Shanley: “lovely, funny, brilliant”
ANIMALS 24-7 learned of Shanley’s death only minutes after International Primate Protection League founder Shirley McGreal posted to Facebook, “It’s a sad day. Today I learned that Lynette Shanley, who came twice as a speaker to IPPL conferences and arranged for me to give a lecture tour in Australia, lost her 18-year battle with cancer in July 2017. She was a lovely, funny, and brilliant woman and the founder of Primates for Primates. Rest in peace, dear Lynette!”
Shanley, 67, of Portland, Australia, as a university student pursued degrees in ancient history and archaeology at university, and remained interested in both throughout her life, but her focus in life took a different turn when in 1982 she became involved in dog and cat rescue.
From ducks to marmosets to wild cats
Shanley’s first advocacy campaign ended the use of live ducks to teach “parenting” skills to primary school children.
That success led to much more.
Recalled Shanley in Speaking Up for Animals: An Anthology of Women’s Voices, assembled by Lisa Kemmerer in 2012, “One morning in October 1990, I opened the newspaper to find that William McBride, the doctor who discovered the effects of thalidomide, was going to euthanize 240 marmosets. In desperation I phoned Shirley McGreal. I never thought I would actually talk to her, but she answered the phone. She gave me a few good ideas, and a few weeks later suggested that I focus on helping primates in Australia. Australia’s first primate welfare organization, Primates for Primates, was born.”
Shanley later founded an Australian branch of the International Society for Endangered Cats, now called Wild Cats Plus, “with the help,” Shanley remembered, “of Pat Bumstead of Canada.”
Stopped monkey imports
Shanley listed first among her major accomplishments winning a 2004 amendment to the legal classification of monkeys in Australia that excluded keeping nonhuman primates as pets, with an exemption for pet monkeys already in homes and receiving appropriate care.
Most significantly, Shanley believed, the amendment stopped the import of monkeys into Australia, the use of monkeys in Australian biomedical research having already been stopped.
Fearing that the Australian researchers might still be using monkeys at Southeast Asian laboratories with little or no oversight, Shanley monitored scientific publications throughout the rest of her life to try to document cruelty and misuse.
“I have also been instrumental in closing down two zoos, and have successfully urged the federal government to adopt a national code that will improve conditions for captive animals throughout Australia,” Shanley recalled in Speaking Up for Animals.
Did not see wild monkeys until after they saw her
“Though I have worked on primate issues since 1990,” Shanley continued, “it was not until 2005 that I actually saw a primate in the wild, in his or her own habitat.”
On that memorable first occasion, while unpacking her bags at a hotel in Jaipur, India, Shanley discovered a troupe of langurs observing her from a tree outside her room.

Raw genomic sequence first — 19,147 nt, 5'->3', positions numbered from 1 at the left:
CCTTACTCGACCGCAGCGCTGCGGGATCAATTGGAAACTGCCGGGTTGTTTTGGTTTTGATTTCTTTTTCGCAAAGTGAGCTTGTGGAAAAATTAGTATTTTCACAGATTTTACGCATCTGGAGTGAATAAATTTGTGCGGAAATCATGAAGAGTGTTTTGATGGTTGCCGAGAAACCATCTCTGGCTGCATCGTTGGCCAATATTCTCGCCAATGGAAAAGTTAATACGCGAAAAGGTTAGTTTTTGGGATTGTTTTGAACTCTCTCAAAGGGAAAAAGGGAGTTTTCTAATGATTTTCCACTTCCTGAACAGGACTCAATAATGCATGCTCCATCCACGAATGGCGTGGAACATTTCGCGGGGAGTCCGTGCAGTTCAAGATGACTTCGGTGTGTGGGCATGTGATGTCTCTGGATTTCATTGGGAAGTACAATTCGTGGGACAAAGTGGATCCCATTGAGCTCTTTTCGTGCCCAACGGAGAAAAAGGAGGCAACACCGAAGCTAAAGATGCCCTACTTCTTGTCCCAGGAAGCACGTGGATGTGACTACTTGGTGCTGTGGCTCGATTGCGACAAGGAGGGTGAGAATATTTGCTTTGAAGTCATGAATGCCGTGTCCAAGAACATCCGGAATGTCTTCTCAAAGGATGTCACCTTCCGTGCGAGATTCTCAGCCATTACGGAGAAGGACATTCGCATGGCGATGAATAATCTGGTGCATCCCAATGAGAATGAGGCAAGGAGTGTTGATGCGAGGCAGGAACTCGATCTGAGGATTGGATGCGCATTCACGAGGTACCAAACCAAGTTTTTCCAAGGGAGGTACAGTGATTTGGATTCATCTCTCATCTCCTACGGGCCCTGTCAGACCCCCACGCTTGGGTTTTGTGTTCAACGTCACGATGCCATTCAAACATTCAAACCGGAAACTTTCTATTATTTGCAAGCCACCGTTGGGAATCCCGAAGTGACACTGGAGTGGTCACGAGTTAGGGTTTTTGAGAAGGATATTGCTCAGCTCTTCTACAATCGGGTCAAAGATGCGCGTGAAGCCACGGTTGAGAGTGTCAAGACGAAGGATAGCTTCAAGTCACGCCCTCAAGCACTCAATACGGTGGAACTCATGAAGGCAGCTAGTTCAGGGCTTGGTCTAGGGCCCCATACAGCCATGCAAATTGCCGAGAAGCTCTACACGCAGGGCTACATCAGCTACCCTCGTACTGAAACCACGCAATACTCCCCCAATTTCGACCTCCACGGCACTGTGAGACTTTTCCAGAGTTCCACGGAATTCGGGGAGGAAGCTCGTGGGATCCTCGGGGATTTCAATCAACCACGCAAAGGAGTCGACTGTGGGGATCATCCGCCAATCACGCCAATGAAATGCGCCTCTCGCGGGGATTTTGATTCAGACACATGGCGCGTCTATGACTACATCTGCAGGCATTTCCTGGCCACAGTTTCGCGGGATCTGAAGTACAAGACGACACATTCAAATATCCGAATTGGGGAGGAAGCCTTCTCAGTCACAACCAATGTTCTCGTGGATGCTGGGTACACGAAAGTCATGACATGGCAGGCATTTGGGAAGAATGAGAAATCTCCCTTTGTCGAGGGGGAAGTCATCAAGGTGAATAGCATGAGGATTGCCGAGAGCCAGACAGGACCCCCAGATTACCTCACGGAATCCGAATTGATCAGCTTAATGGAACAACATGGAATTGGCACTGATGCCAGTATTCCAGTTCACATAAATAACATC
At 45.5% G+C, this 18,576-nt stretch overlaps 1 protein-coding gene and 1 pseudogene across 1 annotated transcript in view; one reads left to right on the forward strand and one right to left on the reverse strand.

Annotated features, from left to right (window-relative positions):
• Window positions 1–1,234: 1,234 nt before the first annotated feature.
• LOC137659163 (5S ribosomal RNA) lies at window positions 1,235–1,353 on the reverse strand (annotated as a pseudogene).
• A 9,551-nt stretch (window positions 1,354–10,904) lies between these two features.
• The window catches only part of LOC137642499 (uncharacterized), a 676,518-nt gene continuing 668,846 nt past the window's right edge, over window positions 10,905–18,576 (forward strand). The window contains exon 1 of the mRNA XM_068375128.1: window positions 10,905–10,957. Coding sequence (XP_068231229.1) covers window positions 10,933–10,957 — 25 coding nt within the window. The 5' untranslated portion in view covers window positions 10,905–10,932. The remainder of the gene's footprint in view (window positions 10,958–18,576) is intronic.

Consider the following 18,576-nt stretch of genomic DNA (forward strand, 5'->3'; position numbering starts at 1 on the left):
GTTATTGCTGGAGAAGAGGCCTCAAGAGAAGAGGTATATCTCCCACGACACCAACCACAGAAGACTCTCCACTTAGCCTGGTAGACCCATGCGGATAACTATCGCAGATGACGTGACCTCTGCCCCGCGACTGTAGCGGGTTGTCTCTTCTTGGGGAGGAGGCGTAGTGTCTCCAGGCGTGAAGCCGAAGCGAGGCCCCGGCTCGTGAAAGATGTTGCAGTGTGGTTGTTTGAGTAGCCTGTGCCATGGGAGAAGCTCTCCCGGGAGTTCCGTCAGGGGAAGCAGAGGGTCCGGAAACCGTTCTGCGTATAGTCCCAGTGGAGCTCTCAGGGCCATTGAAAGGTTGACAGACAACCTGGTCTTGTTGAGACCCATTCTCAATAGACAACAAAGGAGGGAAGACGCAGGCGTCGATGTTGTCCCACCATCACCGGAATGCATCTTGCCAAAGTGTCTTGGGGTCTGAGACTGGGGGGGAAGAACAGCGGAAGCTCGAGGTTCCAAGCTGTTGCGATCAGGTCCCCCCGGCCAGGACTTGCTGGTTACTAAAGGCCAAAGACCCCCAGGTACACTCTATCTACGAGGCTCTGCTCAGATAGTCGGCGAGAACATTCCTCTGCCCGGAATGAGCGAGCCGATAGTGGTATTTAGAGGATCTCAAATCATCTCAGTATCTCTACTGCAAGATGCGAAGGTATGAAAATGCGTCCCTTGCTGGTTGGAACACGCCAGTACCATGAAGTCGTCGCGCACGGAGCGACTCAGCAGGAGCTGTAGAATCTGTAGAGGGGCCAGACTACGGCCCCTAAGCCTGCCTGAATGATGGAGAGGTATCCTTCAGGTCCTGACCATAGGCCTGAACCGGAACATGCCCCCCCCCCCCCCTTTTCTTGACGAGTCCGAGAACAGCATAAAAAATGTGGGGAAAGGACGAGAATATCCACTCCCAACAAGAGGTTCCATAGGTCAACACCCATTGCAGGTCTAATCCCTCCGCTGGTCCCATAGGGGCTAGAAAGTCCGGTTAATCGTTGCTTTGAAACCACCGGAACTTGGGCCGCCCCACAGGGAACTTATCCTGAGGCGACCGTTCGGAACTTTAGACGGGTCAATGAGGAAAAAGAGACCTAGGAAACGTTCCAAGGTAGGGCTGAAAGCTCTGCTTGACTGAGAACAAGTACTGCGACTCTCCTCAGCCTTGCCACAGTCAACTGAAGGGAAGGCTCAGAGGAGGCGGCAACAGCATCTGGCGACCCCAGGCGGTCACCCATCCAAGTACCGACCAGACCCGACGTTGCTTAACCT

“I will go to my death able to say, ‘I did what I could when I could.’ I will have no regrets,” Shanley finished in Speaking Up for Animals. “My life is wonderful even now,” she wrote, despite her suffering from cancer. “It is made wonderful because of the work I do, because of my own cats, and because I know my purpose.”
Shanley was a 2004 recipient of the World League for Protection of Animals
Advice about presenting a “united face”
Amid frequent clamoring by other activists that animal advocates should suppress differences of opinion and philosophy in the name of “movement unity,” Shanley posted to the Asian Animal Protection Network in 2007, “We are very much like the rest of society. Church groups do not get along and do not present a united face. Your local parent and citizens’ clubs do not get along and do not present a united face.
“Environmental movement leaders often disagree within themselves and do not present a united face. Staff of organizations and corporate concerns do not present a united face.
“Take any section of society and look to see if they present a united face. They do not, and to expect us to present a united face is putting a further burden on us, when most of us are suffering from compassion burnout.
“Accept that we will disagree over many things”
“How can we present a united face? We are people with different ideas and aims. We believe in different ways of going about things and believe in different approaches to a problem.
“Let us be reasonable. We are different. Do not expect anyone to present a united face. If you do, you are expecting an impossibility to happen, and you will be disappointed.
“Accept that we are like all humans and will disagree over many things.
“On some things we will agree,” Shanley finished, “and we should make the most of that when it happens.”
This thought appears to have been one with which Kirkpatrick, Siegenthaler, and Roth would have agreed.